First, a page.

Opposition to homosexual acts, unlike opposition to black skin, have a rational basis.  The courts often say no. But the complementarity of the male and female body, the universal tradition of human societies, ancient and modern, and the centrality of children in the definition of marriage all provide a rational basis for opposition. That American courts have placed the gay rights agenda on a moral par with the civil rights movement represents a weakening of the American conscience and bankrupting of our legal thinking.

Al Kresta

Demonstrators gather to protest a controversial religious freedom bill in Indianapolis

by Carson Holloway via

In the ugly controversy over Indiana’s RFRA law, we have once again heard some proponents of gay rights present their movement as an heir to the civil rights movement of the 1950s and 1960s–and also poisonously comparing their political opponents to the racists and segregationists of that time.  The comparison is inapt, for the following four reasons.

First, there is the obvious difference in the tactics used by the defenders of the old order.  Blacks and their white supporters who demonstrated against segregation were often beaten, hosed down, and attacked by police dogs.  None of this has been done to the contemporary proponents of further expanded anti-discrimination laws.


Second, there is the obvious difference in the tactics used by the proponents of the proposed new order.  Those involved in the civil rights movement of the 1950s and 1960s were, as is well known, scrupulously non-violent.  In addition to that, however, they were also careful not to hurl hatred or anger of any kind at those on the other side.  They probably did this in part because they were sincere Christians who earnestly wanted to follow Jesus in loving their enemies.  This was the explicit teaching of Reverend King, and since the civil rights movement he led was overwhelmingly Christian, his followers listened to him.  Recall that his organization was the Southern Christian Leadership Conference.  In contrast, the proponents of the new, expanded order of non-discrimination have promiscuously hurled anger and hatred at their opponents.  The examples are too depressing to cite and too numerous to require citation.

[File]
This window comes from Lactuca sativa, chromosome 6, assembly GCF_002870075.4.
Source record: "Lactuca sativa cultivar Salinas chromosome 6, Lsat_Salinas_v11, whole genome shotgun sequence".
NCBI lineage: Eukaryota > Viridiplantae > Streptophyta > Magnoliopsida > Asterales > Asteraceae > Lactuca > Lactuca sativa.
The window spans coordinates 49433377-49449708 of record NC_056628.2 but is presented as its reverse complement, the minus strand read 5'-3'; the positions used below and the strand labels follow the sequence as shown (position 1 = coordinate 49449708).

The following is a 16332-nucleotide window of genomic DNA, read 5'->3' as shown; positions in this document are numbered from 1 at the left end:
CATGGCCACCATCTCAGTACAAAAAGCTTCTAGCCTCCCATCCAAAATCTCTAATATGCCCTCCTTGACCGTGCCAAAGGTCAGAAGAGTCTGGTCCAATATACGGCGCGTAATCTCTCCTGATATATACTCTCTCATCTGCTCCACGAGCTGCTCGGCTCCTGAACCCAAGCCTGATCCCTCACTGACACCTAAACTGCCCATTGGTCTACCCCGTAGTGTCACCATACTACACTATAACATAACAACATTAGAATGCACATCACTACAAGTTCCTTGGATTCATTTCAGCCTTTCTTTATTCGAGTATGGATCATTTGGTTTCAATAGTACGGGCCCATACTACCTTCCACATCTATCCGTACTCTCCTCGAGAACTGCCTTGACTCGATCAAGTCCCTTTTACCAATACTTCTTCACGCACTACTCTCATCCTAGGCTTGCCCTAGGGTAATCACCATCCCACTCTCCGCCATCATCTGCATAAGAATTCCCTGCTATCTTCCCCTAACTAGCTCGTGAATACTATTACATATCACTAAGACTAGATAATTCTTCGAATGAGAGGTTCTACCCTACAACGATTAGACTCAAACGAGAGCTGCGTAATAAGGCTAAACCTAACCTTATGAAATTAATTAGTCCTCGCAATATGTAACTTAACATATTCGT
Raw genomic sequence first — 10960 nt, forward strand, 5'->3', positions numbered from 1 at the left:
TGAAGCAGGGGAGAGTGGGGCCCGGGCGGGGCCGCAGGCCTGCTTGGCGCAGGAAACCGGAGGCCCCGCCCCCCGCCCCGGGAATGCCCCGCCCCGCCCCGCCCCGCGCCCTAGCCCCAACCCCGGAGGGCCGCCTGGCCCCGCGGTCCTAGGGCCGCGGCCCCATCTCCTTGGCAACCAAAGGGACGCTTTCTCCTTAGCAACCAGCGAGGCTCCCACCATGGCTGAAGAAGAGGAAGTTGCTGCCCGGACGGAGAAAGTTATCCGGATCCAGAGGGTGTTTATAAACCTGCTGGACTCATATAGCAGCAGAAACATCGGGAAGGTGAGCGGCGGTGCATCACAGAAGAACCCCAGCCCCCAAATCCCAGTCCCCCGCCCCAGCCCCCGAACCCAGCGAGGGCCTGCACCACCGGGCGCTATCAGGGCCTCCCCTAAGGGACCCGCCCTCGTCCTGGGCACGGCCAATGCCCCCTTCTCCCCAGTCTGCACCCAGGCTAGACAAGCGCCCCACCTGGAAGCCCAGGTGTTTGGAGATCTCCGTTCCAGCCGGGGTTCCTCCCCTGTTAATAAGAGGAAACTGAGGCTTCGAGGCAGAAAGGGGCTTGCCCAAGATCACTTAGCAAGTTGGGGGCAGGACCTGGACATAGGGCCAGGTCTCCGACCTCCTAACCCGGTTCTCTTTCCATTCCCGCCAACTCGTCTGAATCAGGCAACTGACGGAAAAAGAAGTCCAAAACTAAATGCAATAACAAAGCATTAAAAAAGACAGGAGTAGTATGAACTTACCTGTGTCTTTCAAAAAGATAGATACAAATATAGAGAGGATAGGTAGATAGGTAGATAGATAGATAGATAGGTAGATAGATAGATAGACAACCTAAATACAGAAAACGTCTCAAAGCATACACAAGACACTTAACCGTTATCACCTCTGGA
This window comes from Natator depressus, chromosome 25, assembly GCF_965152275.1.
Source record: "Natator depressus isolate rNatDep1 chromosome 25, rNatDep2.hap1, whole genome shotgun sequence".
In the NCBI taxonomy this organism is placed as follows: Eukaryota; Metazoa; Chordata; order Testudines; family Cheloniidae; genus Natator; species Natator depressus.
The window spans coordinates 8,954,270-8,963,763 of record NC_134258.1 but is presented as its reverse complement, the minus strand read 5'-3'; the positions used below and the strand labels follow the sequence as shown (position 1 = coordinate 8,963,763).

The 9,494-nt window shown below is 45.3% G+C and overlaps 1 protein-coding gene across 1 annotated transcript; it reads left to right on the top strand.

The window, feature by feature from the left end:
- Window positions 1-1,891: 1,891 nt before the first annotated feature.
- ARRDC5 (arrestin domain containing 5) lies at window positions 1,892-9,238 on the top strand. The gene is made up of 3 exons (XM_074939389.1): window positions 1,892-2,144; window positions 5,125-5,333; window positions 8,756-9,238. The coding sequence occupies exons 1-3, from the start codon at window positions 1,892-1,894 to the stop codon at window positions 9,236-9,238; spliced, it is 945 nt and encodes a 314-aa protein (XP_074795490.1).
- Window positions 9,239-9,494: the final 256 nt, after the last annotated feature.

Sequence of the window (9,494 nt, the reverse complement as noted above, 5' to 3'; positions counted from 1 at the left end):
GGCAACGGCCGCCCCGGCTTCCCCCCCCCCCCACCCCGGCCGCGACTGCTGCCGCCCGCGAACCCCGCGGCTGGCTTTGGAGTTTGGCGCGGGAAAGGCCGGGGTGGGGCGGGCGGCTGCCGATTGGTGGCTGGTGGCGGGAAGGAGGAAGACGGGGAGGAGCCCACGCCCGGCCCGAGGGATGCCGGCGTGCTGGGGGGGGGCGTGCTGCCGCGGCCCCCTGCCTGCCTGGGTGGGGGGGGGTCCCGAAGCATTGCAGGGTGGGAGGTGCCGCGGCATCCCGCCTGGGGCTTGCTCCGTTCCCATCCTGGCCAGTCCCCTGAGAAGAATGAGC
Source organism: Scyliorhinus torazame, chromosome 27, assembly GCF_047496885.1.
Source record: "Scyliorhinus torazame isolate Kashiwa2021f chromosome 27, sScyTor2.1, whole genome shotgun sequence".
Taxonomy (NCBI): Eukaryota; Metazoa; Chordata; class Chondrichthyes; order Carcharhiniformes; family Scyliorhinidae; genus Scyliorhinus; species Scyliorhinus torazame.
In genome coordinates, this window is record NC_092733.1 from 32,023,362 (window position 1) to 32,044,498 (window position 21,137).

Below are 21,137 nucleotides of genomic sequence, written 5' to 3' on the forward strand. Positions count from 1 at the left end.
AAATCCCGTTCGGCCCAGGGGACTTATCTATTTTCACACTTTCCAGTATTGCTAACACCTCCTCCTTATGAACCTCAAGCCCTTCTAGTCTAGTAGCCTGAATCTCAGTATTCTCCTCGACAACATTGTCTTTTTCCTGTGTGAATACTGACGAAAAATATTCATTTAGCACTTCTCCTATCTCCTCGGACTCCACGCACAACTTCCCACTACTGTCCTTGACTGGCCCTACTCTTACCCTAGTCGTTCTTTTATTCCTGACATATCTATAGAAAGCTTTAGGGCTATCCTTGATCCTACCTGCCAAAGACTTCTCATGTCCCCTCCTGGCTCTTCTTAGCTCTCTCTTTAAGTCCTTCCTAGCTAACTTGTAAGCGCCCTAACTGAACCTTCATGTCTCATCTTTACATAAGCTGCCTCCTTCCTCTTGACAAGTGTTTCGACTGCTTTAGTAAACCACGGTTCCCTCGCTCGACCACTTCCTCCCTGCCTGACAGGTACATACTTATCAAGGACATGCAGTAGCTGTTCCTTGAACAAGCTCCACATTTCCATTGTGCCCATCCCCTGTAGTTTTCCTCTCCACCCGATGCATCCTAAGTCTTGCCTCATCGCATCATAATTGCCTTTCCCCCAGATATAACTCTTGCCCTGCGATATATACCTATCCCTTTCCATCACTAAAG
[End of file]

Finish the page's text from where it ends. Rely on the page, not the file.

Third, there is an obvious difference in the political lay of the land.  We can see this by thinking further about why the old civil rights movement was so polite and loving, and why the people who today claim to be their successors are not.  The followers of Reverend King were sincere Christians and so committed to loving engagement with their opponents, as I have said.  But there was probably also an element of political prudence in their conduct.  They knew they were part of a small and unpopular minority in the country, and so they knew they could only harm their cause by resorting to abusive language.  In contrast, today’s left readily resorts to hateful and abusive rhetoric because it knows that it can get away with it because conservative Christians are in fact today’s unpopular minority.

These are all important differences, but they mainly have to do with tactics and the political environment.  What about substance?  There is in fact an important substantive difference that should be noted.

Fourth, the kinds of discrimination about which the left is now complaining are not at all analogous to what was practiced in the 1950s and 1960s.  I mean that the motivation is clearly not the same.  The motivation in the past was raw racial animus.  The motivation here is clearly religious or moral conscience.  I would ask those insisting on the analogy to scour the records of racially segregationist America and see if they can find an example of a racist business owner who said: “I would be happy to serve blacks in my restaurant.  I just don’t want to have to cater at their weddings.”  I, personally, have never heard of such a thing and I doubt we will find any evidence that anybody maintained that view.  Why?  Because the segregationists of the 1950s and 1960s were animated by racial animus.  They wanted to keep blacks away from them and in an inferior position, period.

This is clearly not what conservative Christians are attempting who do not want to be conscripted by law into serving at gay wedding ceremonies.  They make a distinction the old time racists would never make.  They say explicitly that they have no objection to serving gay customers, but they just don’t want to be asked to show up at a gay wedding.  And why not?  Because it is a ceremony celebrating something they don’t believe in.

Even if the left disagrees with conservative Christians on this, they shouldn’t compare it to the racism of the past.